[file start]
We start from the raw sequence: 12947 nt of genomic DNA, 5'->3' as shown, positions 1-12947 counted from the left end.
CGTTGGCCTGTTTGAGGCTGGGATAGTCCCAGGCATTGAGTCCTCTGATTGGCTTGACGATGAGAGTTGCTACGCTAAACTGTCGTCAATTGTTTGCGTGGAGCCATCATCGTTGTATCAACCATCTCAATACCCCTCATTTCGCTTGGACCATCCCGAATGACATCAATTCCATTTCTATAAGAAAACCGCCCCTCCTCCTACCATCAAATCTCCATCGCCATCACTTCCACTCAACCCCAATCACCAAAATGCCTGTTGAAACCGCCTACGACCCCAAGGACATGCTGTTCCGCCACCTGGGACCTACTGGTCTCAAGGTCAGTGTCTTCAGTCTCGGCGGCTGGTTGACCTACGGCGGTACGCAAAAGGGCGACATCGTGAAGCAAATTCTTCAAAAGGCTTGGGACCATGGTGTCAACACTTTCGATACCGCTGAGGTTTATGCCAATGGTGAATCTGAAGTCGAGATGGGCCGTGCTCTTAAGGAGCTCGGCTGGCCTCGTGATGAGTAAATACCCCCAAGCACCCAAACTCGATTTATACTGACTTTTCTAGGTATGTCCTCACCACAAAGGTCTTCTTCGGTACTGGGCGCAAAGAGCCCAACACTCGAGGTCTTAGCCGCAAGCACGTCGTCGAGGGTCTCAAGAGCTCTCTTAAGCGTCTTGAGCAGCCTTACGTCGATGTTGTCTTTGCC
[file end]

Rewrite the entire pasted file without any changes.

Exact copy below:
We start from the raw sequence: 12947 nt of genomic DNA, 5'->3' as shown, positions 1-12947 counted from the left end.
CGTTGGCCTGTTTGAGGCTGGGATAGTCCCAGGCATTGAGTCCTCTGATTGGCTTGACGATGAGAGTTGCTACGCTAAACTGTCGTCAATTGTTTGCGTGGAGCCATCATCGTTGTATCAACCATCTCAATACCCCTCATTTCGCTTGGACCATCCCGAATGACATCAATTCCATTTCTATAAGAAAACCGCCCCTCCTCCTACCATCAAATCTCCATCGCCATCACTTCCACTCAACCCCAATCACCAAAATGCCTGTTGAAACCGCCTACGACCCCAAGGACATGCTGTTCCGCCACCTGGGACCTACTGGTCTCAAGGTCAGTGTCTTCAGTCTCGGCGGCTGGTTGACCTACGGCGGTACGCAAAAGGGCGACATCGTGAAGCAAATTCTTCAAAAGGCTTGGGACCATGGTGTCAACACTTTCGATACCGCTGAGGTTTATGCCAATGGTGAATCTGAAGTCGAGATGGGCCGTGCTCTTAAGGAGCTCGGCTGGCCTCGTGATGAGTAAATACCCCCAAGCACCCAAACTCGATTTATACTGACTTTTCTAGGTATGTCCTCACCACAAAGGTCTTCTTCGGTACTGGGCGCAAAGAGCCCAACACTCGAGGTCTTAGCCGCAAGCACGTCGTCGAGGGTCTCAAGAGCTCTCTTAAGCGTCTTGAGCAGCCTTACGTCGATGTTGTCTTTGCC